Stratofreighter Flies Again
A restored C-97G Stratofreighter, owned by the Berlin Airlift Historical Foundation, made its first flight in more than 15 years on Tuesday. The aircraft was restored by the foundation at Floyd Bennet Field in Brooklyn. On its first flight, the crew flew the aircraft to Ocean County Airport in New Jersey and back. The aircraft was delivered to the U.S. Air Force in 1954, so it didn’t participate in the Berlin Airlift. But it now is painted as YC-97A 45–9595, which flew in the airlift in April 1949, working with the 1st Strategic Support Squadron. That airplane suffered a landing gear accident at Rhein Main Air Base and by the time it was repaired, the Soviet Blockade was lifted. It was the only C-97 used in the Berlin Airlift, according to the foundation.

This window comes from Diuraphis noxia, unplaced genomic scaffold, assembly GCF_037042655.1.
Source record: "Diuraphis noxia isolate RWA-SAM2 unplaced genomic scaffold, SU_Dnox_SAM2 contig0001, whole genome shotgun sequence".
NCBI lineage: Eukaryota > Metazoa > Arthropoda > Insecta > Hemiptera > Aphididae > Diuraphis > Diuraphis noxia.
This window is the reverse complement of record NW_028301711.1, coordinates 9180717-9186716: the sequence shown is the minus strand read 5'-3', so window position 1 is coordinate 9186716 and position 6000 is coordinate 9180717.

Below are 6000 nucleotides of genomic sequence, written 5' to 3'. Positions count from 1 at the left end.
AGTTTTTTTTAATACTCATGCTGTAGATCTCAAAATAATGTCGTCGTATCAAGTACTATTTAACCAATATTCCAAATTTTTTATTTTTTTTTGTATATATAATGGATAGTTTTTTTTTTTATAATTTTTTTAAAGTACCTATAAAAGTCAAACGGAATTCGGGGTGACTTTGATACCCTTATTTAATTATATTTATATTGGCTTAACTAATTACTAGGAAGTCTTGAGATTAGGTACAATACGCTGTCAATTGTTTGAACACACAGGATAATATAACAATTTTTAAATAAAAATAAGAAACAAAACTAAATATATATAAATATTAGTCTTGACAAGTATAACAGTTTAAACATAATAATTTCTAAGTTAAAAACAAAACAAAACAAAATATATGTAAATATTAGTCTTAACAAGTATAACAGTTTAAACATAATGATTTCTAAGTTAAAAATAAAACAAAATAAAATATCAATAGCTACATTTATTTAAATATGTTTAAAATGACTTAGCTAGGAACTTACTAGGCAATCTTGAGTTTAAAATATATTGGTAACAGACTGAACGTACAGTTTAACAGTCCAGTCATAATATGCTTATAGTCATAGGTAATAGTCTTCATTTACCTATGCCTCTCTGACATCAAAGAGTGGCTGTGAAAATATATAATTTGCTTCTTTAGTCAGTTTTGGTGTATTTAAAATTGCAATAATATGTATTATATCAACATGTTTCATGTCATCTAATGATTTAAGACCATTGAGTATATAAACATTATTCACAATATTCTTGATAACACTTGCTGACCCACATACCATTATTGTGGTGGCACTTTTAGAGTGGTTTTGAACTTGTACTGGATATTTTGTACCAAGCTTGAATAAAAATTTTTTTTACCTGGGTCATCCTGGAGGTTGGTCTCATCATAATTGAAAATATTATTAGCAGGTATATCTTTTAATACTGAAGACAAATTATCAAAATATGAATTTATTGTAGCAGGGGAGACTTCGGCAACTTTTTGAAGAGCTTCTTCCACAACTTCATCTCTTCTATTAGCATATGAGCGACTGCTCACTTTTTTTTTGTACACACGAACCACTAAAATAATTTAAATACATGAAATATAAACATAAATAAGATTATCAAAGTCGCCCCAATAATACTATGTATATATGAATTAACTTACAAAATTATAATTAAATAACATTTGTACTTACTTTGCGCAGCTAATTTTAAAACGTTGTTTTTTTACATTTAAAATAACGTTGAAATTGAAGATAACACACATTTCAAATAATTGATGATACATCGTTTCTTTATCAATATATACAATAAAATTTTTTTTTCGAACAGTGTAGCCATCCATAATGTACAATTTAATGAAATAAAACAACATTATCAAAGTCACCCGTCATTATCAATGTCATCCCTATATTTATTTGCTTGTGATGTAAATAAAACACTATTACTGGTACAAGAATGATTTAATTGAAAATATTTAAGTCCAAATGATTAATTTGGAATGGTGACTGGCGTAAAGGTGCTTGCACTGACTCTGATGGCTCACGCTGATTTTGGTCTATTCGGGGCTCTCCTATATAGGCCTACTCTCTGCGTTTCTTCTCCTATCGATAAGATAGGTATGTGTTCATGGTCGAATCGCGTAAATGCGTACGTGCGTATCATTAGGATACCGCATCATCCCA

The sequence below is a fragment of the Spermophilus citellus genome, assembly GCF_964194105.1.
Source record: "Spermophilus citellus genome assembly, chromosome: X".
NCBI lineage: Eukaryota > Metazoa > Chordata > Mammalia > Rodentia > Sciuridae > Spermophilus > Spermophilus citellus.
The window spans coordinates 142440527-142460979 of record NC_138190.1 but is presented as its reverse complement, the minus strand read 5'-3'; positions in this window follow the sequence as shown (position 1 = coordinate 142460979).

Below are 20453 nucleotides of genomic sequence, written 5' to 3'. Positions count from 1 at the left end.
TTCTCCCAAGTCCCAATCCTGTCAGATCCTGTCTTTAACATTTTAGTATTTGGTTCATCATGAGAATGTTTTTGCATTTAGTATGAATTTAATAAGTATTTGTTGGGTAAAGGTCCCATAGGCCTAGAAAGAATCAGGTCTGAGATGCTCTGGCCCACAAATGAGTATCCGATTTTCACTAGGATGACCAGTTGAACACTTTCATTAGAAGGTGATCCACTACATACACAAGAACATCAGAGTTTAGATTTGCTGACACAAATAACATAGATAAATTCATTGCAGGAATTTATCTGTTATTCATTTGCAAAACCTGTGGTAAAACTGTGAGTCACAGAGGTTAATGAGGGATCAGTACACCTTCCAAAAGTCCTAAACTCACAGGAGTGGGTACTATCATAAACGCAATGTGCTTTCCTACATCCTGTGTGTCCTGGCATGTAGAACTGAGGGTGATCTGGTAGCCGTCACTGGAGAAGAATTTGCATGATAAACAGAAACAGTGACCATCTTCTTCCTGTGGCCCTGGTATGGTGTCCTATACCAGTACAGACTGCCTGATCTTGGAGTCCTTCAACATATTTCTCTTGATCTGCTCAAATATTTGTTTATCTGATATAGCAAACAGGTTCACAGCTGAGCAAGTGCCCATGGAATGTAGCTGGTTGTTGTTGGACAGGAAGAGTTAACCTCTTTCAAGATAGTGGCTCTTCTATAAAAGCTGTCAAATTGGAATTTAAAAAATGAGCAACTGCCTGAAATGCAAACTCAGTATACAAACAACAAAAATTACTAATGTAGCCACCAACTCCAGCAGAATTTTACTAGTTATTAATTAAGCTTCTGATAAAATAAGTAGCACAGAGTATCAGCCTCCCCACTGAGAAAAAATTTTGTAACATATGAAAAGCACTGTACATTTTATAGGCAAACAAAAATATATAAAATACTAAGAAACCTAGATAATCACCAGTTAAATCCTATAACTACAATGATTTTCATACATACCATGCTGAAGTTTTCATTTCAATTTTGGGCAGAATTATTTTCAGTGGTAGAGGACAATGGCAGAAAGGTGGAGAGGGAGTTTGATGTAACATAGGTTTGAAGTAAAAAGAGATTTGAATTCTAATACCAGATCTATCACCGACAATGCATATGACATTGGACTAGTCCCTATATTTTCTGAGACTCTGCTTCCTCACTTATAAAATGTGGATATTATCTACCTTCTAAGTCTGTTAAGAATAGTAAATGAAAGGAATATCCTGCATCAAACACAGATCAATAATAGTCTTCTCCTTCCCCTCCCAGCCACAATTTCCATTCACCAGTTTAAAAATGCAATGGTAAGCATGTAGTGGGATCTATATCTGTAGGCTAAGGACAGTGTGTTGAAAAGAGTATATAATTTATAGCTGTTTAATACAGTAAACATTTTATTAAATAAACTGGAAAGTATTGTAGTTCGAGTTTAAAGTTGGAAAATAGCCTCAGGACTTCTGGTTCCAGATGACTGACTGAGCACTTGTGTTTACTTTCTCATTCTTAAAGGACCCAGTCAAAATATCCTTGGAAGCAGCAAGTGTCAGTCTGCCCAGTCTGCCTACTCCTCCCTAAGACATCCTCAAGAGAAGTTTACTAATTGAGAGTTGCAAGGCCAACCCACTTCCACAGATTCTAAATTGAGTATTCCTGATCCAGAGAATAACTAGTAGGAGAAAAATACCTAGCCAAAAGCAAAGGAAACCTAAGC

The foundation’s airplane was delivered to the U.S. Air Force in 1954, and flew for 20 years from several U.S. bases. During this time, it was converted to KC-97L standard with the addition of two J47 turbojet engines under the outboard wings. The airplane was auctioned off in 1986, converted to a C-97G, and in 1988 it was seized by federal agents and auctioned to a firm in Texas, according to the foundation. It was used for humanitarian missions to South America and to carry fish in Alaska. The foundation bought the airplane in 1996, flew it from Washington to Wyoming in 1998 and added its current paint scheme in 2000. It then was flown to South Dakota and Millville, New Jersey, in 2001, and was on static display during the 2002 Wheels and Wings Airshow in Millville. It then was flown to Floyd Bennett Field. The foundation says it plans for the airplane, which is the only one of its type now flying, to act as a traveling exhibit dedicated to the Berlin Airlift and the Cold War.